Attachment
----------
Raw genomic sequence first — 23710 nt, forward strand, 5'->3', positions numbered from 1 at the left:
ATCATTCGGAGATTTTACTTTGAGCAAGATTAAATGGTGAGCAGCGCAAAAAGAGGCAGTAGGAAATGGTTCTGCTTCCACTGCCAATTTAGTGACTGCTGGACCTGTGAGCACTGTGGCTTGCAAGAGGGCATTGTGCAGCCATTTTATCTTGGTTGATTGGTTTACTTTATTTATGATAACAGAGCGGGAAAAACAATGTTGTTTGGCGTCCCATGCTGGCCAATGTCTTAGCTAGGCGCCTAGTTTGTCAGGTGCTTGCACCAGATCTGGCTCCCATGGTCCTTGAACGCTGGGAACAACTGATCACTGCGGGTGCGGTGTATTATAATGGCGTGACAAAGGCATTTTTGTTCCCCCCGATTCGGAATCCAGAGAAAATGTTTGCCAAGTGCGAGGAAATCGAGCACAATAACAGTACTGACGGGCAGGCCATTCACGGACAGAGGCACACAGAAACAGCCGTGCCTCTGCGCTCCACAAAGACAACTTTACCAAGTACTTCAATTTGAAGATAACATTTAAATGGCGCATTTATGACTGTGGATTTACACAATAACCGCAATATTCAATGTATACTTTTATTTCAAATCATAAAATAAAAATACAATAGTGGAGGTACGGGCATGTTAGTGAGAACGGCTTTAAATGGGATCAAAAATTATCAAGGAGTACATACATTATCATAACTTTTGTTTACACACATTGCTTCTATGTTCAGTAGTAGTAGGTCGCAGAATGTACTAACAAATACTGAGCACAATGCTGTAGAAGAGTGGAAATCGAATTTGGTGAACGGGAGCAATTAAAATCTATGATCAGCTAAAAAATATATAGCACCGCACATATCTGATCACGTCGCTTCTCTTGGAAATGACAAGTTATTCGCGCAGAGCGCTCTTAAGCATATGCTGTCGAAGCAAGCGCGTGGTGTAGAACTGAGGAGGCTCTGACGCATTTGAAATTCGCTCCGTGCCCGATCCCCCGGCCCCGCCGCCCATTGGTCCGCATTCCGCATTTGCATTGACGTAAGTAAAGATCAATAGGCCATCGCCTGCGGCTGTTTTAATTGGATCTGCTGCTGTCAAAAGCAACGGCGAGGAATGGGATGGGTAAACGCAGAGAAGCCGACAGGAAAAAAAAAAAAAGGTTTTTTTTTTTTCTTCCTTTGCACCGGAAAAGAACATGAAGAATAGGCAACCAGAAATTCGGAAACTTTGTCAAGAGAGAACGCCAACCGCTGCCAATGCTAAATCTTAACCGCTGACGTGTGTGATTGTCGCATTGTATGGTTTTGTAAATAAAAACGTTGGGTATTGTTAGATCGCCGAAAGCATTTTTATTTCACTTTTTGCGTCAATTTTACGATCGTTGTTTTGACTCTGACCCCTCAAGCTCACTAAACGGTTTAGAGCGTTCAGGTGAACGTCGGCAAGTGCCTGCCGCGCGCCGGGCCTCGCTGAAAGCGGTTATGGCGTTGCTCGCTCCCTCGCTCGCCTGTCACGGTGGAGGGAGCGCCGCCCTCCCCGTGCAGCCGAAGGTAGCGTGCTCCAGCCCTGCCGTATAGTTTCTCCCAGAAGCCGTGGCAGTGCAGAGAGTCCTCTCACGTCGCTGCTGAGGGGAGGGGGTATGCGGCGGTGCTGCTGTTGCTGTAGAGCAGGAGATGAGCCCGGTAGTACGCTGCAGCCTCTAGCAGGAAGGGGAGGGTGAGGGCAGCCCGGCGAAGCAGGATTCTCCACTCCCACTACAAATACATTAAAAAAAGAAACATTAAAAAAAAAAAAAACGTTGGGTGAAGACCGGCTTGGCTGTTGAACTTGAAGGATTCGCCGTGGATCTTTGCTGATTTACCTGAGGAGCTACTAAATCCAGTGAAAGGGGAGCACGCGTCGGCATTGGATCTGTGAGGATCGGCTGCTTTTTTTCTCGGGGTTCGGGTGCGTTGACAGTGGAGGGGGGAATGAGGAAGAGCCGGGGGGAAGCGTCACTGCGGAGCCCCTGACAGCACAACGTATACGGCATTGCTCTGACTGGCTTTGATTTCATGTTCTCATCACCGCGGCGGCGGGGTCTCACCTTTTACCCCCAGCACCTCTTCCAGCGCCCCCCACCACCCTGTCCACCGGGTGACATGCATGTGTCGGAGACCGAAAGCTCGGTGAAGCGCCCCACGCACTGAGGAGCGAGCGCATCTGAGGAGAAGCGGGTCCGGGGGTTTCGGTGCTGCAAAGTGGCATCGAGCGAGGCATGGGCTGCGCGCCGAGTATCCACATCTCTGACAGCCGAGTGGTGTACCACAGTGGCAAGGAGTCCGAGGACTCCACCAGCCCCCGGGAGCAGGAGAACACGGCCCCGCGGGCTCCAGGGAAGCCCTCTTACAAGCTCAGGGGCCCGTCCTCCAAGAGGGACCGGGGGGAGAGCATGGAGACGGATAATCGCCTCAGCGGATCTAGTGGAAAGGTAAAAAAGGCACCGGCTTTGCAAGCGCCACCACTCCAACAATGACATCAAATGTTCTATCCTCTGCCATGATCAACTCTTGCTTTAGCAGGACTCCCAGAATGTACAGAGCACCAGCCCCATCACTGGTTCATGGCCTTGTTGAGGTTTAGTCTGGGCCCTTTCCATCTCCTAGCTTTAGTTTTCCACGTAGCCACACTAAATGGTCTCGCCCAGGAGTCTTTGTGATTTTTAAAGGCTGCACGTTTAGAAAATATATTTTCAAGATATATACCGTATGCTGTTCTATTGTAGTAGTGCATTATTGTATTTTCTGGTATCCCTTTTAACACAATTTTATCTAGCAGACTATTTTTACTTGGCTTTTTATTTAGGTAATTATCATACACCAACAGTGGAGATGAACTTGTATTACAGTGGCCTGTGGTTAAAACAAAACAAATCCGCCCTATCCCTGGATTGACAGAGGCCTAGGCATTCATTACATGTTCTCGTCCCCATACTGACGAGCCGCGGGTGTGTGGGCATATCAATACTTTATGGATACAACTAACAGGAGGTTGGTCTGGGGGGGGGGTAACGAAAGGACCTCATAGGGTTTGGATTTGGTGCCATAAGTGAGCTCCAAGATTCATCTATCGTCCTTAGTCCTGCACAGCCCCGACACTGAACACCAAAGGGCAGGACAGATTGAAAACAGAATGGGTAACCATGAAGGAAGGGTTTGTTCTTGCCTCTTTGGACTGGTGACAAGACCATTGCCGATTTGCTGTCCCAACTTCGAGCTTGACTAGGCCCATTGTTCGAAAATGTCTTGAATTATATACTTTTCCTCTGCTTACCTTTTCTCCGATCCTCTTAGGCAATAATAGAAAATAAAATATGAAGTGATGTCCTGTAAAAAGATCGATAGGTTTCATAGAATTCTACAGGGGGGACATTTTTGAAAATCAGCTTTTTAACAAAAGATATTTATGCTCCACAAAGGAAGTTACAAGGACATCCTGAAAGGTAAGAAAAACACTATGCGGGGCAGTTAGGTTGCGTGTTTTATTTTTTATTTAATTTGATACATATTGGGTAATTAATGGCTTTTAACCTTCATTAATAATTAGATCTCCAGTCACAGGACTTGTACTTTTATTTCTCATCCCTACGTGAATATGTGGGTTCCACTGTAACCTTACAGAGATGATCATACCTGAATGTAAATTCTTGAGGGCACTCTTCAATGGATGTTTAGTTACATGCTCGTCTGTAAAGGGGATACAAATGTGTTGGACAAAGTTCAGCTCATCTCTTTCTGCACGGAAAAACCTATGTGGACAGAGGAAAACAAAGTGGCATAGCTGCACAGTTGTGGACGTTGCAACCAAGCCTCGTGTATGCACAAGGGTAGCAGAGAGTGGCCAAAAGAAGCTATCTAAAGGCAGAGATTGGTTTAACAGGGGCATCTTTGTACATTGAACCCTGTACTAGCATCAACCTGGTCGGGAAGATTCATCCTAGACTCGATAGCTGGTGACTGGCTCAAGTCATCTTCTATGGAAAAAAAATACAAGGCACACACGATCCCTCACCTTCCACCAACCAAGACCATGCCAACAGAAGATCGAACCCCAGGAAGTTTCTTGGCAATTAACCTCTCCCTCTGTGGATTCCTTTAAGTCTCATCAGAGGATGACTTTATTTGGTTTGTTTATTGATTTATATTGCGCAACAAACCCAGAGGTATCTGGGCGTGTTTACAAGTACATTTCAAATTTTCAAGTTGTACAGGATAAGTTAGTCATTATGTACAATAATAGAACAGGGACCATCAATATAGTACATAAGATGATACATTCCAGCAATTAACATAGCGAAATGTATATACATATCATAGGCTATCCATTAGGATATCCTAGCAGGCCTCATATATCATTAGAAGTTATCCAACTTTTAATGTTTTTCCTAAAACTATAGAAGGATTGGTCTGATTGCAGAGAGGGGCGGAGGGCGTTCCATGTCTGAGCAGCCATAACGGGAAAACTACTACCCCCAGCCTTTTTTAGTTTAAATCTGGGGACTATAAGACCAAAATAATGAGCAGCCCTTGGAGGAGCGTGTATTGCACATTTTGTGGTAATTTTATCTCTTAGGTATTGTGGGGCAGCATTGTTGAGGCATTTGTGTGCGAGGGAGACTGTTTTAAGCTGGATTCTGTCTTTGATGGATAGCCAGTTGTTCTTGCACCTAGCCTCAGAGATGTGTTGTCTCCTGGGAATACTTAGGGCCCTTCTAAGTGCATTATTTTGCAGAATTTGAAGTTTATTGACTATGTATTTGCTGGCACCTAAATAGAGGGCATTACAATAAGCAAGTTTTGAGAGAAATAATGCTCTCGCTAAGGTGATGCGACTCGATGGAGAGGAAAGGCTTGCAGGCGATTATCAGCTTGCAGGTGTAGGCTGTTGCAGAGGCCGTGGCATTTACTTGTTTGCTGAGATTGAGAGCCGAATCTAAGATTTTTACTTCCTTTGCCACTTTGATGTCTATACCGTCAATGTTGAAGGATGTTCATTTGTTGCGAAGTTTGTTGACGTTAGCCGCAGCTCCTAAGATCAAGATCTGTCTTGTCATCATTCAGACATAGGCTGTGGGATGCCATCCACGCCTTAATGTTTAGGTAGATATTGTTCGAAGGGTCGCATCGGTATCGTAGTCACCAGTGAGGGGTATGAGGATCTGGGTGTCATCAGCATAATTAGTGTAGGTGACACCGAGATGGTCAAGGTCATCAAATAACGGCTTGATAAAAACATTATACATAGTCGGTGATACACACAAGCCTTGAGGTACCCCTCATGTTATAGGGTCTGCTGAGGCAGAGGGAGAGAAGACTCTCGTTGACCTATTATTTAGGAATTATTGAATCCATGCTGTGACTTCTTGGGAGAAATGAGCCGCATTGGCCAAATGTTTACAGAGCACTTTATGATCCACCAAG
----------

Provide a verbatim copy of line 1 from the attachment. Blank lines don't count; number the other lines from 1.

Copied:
Raw genomic sequence first — 23710 nt, forward strand, 5'->3', positions numbered from 1 at the left: